Windsom and I eventually approached them. Reaching the door, I was now able to discern the two guards’ features. One was a female with an amiable expression on her face. She looked rather tomboyish with her green hair cut short to just underneath her ear, but the distinct curves noticeable below her light leather armor showed otherwise. The man next to her looked much fiercer, with sharp eyes and a scar that jaggedly cut crossed his cheek. The only visible weapon I noticed on either of them was a short dagger strapped to each of their waists.
“Elder Windsom. I see you finally brought the human boy,” the female guard grinned. The male guard stared at Sylvie and looked up at me in a studying gaze. “Is it appropriate for a human child to be carrying the Princess?” he asked disapprovingly.
“Let it be, Signiz. They are bonded,” Windsom dismissed. “Now… are you guys going to let us in or not?”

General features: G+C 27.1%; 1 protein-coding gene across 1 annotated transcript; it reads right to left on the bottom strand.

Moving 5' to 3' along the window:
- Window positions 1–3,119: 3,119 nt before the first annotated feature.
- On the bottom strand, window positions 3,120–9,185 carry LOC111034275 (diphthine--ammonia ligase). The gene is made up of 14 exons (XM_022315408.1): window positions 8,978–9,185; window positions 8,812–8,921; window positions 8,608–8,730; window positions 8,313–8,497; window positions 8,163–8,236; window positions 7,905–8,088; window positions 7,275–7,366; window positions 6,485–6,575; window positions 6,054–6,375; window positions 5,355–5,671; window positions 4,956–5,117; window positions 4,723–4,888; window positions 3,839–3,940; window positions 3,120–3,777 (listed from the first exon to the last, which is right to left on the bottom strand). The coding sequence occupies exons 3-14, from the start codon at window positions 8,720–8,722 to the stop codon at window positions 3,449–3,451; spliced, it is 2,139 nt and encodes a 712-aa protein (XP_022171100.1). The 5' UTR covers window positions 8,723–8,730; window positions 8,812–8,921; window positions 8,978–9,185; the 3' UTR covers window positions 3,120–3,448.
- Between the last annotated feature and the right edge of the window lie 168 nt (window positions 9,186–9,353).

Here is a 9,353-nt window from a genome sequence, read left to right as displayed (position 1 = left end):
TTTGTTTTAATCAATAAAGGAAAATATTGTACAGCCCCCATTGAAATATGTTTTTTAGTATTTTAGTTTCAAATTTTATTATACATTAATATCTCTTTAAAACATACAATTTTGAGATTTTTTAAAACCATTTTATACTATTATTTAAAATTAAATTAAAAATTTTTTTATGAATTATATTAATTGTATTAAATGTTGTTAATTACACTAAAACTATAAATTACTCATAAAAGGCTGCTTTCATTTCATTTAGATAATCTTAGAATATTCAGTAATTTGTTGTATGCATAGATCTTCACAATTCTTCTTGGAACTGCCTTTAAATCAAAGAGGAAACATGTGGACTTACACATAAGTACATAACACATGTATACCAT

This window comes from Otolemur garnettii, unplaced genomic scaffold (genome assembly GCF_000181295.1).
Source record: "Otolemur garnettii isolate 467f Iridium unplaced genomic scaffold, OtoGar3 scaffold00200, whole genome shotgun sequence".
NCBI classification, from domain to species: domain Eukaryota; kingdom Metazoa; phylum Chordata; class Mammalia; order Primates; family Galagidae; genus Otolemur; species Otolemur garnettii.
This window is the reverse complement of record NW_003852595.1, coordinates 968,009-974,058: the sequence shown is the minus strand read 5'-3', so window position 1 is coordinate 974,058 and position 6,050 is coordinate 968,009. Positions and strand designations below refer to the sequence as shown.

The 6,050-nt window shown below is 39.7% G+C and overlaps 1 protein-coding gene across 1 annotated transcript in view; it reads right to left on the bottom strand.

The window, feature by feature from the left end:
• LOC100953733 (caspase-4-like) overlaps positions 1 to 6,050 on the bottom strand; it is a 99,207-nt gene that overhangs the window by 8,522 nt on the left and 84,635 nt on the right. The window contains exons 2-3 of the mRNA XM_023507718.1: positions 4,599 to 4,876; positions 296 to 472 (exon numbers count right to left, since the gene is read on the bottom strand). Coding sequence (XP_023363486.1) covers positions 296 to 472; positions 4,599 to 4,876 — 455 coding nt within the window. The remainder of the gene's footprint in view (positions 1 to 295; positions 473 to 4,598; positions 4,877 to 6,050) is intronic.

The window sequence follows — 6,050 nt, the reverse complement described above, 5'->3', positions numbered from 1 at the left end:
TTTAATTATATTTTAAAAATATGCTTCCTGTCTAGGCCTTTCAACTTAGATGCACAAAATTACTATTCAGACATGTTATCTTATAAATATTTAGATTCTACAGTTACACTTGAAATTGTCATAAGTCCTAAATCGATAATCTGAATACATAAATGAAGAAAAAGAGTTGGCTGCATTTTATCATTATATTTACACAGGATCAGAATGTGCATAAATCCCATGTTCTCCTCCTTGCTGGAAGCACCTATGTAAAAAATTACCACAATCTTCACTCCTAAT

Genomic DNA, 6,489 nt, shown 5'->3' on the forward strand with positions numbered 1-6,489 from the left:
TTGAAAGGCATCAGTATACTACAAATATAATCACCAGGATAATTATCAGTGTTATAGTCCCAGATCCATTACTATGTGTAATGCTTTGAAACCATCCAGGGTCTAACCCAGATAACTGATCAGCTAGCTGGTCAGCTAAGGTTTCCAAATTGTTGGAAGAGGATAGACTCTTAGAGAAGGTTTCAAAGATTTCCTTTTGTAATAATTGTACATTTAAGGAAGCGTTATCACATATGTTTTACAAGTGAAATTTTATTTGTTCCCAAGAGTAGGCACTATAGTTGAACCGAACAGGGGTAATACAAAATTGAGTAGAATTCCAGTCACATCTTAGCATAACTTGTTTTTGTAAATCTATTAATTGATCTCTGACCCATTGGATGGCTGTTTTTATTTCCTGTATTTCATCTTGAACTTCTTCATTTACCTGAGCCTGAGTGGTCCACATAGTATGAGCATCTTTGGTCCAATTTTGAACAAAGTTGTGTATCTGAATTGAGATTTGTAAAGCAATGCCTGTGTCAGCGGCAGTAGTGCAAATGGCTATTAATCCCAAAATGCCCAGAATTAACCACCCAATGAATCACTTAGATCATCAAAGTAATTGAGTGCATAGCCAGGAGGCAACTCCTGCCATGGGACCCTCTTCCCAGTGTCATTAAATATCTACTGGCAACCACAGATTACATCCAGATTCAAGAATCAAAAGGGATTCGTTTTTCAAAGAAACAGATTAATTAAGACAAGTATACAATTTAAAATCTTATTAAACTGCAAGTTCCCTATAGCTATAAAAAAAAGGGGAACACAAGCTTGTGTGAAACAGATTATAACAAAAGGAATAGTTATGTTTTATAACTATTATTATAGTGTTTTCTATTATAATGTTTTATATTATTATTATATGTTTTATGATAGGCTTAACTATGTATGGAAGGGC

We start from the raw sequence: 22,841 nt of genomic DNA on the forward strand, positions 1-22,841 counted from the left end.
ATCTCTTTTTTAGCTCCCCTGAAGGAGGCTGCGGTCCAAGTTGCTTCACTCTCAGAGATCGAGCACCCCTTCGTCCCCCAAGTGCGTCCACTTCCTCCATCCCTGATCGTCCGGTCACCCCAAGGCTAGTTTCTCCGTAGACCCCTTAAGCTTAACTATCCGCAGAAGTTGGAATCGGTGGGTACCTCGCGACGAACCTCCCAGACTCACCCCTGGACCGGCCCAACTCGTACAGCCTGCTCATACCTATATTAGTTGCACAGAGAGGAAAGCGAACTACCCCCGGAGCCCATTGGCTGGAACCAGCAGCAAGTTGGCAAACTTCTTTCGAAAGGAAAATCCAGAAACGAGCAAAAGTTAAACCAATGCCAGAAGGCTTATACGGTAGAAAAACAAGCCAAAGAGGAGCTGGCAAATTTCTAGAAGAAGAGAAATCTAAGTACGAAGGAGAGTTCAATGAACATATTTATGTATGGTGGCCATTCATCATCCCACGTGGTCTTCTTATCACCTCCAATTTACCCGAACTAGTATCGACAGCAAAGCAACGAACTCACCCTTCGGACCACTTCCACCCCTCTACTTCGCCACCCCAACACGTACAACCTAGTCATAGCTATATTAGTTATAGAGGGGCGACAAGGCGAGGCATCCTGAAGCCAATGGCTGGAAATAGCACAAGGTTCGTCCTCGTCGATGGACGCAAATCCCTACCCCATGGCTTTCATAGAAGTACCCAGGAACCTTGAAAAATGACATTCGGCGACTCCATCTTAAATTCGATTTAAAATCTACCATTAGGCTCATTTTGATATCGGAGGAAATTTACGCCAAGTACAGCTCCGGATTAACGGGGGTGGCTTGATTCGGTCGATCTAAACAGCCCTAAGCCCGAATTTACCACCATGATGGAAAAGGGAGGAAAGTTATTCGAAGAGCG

The two guards looked at each other briefly before giving Windsom a brief nod. As the two of them faced the door, the aura they emitted increased significantly, enough for it to be nearly palpable. Only a few seconds had pa.s.sed but beads of cold sweat rolled down my face as my breathing became shallow and jagged.
The two guards each held onto one of the door handles and pulled it open. I could only imagine how heavy it was since the two guards were struggling to pry it apart. Finally, with a loud clack, the towering door slid open, revealing what I a.s.sumed to be the Great Hall… and staring right at me, seated on a blazing white throne, was a man who looked to be no older than twenty.
Windsom immediately stepped past me into the room and kneeled.
“My Lord,” the asura addressed, bowing his head. Lord Indrath wasn’t what I had expected him to be like in the least. He had a cool, almost mellow feel to him, sporting a silvery cream-colored hair that was neither long nor short. He would be considered an attractive man by any means, but he wasn’t exceptionally stunning either. I couldn’t really tell what his build was underneath his white robe but he didn’t look particularly robust. His eyes reminded me too much of Sylvia for my comfort, but while Sylvia’s eyes were still compa.s.sionate, his were hard. Lord Indrath’s eyes were purple as well, but even from here, I could see the colors change shades.